A two-part series where we differentiate between manufactured and modular homes and discuss the history that damaged their reputations.
Part I: Manufactured (Park Model) vs. Modular
There’s an evolution happening in the Canadian home-building industry. More than ever, people are talking favourably about modular homes. The negative stigma about this style of the building is fast-becoming a faded memory as both old and new generations embrace the idea of modular homes. But why the sudden shift in perception?
In today's terms, it's not an insult to interchange the names "modular" and "manufactured"(aka "park models") as both are valid options and have their uses in the housing market. But it wouldn't be accurate to refer to them in the same way. So let's take a look at each style of home and clear it up, once and for all.
About Modular Homes
There has been a lot of misconceptions and even some confusion about what modular homes are. In the past, modular dwellings were sometimes mistakenly referred to as mobile homes, double-wides and manufactured homes. Sometimes they were even called “trailers”. It seemed that anything that wasn’t stick-built on site was lumped into the same poorly regarded category.
Modular homes are also known as prefabricated (or “prefab”) homes, precision-built, or factory-built homes. As their name suggests, they’re produced in a factory as three-dimensional segments for later on-site assembly. But it's this fact that's part of the confusion between modular and manufactured homes. Since modular homes are technically built in a factory, it's only natural to refer to them as "manufactured". But the housing industry sees a clear distinction between modular from manufactured homes.
Homes built in modular units are like traditionally built homes in almost every way. The only difference is that most of the building components are completed in the factory including framing, drywall, insulation, electrical wiring, flooring, plumbing, heating/air-conditioning and exterior siding. Some elements such as specific flooring and siding material are finished on site for practical reasons. The modular units are transported in sections on a flatbed truck. Once there, the units are combined and set on a full-perimeter foundation, a crawl space or a full basement. The finishing process takes a few weeks or more, depending on their size and design.
Modular homes are built with the same current local building code standards as traditional on-site, stick-built homes. In BC, modular homes are constructed with the CSA A277 standard, which requires a manufacturer to be certified to build houses to the corresponding provincial and local building codes. The regulatory inspections are done by a third party agency at the factory; whereas, for traditionally-built dwellings, the code inspections are done on-site. There is no limit to the size of a modular home that can vary from small bungalows to large apartment buildings.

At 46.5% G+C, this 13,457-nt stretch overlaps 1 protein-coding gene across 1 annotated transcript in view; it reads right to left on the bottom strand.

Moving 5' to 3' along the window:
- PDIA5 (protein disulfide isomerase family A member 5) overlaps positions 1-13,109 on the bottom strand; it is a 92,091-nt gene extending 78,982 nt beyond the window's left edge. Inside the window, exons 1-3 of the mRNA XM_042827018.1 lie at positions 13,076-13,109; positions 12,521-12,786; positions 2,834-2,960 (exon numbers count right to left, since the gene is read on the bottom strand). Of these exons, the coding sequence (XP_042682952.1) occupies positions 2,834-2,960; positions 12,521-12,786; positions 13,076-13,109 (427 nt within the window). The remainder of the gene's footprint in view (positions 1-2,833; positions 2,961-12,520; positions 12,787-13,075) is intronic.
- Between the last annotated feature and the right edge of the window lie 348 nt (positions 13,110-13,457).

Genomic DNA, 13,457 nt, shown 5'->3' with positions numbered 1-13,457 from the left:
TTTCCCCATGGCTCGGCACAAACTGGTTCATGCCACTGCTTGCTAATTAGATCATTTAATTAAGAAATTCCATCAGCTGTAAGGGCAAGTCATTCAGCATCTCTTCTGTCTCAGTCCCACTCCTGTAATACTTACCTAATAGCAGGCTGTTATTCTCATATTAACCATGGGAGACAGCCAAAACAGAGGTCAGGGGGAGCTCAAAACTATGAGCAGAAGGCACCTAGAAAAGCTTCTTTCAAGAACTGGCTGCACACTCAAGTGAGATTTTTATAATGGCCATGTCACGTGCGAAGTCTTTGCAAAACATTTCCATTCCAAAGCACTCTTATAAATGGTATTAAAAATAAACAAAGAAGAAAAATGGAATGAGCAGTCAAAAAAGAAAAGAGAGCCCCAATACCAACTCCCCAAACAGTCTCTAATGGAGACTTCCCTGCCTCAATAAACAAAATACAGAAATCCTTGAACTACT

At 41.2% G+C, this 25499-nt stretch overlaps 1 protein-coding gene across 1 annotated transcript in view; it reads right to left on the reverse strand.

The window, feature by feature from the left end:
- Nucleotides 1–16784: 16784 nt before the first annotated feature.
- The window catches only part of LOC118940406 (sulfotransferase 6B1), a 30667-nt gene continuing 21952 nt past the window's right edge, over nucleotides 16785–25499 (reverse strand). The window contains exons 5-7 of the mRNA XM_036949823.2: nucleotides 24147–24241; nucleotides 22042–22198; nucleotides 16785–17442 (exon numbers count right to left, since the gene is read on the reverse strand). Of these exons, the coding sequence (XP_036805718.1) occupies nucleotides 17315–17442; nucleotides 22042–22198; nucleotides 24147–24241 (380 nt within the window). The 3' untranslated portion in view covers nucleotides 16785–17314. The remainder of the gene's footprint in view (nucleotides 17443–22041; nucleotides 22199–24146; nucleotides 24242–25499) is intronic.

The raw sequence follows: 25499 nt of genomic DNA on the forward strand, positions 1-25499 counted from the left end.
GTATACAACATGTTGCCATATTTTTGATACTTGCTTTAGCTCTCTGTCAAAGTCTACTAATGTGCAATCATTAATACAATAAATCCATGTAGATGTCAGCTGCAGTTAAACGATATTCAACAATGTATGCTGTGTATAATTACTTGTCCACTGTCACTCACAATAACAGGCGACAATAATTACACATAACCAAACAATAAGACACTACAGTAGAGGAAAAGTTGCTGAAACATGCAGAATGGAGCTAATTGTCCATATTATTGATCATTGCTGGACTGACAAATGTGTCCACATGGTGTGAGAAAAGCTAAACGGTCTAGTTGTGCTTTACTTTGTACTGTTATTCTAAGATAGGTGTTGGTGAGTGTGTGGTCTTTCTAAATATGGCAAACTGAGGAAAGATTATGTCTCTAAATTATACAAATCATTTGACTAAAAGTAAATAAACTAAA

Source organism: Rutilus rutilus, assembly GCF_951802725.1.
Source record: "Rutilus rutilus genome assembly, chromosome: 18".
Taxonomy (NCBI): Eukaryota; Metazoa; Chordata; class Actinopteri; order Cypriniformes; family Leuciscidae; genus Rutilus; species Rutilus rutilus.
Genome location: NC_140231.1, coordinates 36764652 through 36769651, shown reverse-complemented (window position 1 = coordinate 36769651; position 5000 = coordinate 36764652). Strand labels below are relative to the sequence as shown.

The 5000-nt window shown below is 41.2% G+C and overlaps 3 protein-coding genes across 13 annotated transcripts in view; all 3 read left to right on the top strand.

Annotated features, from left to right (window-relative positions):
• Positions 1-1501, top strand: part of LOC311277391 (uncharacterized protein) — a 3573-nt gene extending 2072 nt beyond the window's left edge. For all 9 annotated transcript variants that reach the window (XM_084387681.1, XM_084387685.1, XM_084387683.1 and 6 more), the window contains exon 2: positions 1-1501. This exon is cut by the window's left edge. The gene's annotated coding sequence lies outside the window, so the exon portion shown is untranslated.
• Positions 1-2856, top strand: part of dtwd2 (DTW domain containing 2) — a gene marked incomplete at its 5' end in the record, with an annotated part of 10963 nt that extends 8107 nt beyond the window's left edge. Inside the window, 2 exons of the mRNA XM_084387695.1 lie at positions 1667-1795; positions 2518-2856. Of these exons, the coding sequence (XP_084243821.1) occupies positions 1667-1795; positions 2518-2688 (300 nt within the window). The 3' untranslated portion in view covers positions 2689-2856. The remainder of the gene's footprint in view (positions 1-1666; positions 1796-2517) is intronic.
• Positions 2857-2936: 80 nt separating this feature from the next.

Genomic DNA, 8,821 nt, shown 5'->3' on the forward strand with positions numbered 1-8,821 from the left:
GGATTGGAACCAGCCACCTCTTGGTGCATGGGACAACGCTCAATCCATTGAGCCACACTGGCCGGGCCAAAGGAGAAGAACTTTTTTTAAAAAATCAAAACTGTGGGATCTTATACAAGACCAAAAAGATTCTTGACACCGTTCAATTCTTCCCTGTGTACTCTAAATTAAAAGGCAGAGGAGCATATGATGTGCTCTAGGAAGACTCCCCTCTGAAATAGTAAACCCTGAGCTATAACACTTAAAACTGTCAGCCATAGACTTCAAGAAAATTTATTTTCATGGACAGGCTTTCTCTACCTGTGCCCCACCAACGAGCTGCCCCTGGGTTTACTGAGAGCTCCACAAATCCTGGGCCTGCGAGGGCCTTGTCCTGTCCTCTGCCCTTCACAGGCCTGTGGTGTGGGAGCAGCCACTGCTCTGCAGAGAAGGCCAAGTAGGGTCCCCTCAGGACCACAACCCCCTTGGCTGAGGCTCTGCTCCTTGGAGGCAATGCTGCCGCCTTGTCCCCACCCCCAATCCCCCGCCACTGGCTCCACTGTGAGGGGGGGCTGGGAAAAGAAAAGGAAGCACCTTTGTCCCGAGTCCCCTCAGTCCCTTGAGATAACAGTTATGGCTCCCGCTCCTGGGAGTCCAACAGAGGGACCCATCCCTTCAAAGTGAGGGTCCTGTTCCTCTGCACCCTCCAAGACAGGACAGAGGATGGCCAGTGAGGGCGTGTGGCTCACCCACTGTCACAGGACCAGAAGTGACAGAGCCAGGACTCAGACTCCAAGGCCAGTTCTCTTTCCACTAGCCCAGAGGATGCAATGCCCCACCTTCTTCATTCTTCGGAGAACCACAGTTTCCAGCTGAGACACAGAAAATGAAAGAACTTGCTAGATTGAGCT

This style of building is becoming a preferred form of construction for those who want cost-effective, high-quality homes that can be built quickly. Building a Modular-style home makes more sense, particularly in harsher climates, when the weather can be detrimental to the building process. Building a house in a factory removes many of the challenges that on-site builders face with weather issues. Also, concept-to-completion companies like Radec Group further expedite the building process and reduce cost by having all of their own in-house trades.
Manufactured vs. Modular - what's the difference?
About Manufactured Homes
On the other hand, manufactured or mobile homes (aka Park Models) are considered to be closer in structure to a recreational vehicle than to a traditional home. The main difference is that manufactured homes are built to a CSA Z241 standard, which has a different set of requirements than modular homes. Manufactured homes are built as one or two pieces on a permanent steel frame. The structural design of manufactured homes limits their ability to be fixed to land. Instead, the structure is blocked and leveled, then its base is skirted. The building can be easily relocated by having a truck drive under it and haul it away.
Manufactured homes have evolved from the 70’s trailer park models they’ve become infamous for. Once considered an expendable, poor quality building that appealed to a low-income market, today's manufactured homes share little to no resemblance to its predecessor.
The building industry and its consumer has changed. Contemporary architects are designing modern structures, while forward-thinking manufactured home builders are using better quality materials and catering to a sustainability-minded demographic. Although this style of home is often placed for longevity, there’s a buzz in a new generation of manufactured home-buyers towards the concept of being untethered to land and living in “compact spaciousness”. This new ideology is in stark contrast to the traditional concept of property passing through generations of a family and is driving demand for a new age of manufactured homes. The Tiny House Movement has created an awareness of living life more modestly and ecologically.
So, gone are the trailer-parks of yesteryear, soon to be replaced with modern, sophisticated manufactured and/or modular home communities. And as their stigma fades into a distant memory, the trend towards alternate forms of construction will continue to rise. Perhaps future generations will someday talk about the “old days” when houses used to be built on-site – stick by stick.
(Read Catching Up to the Modern World part II where we discuss the history of modular and manufactured homes.)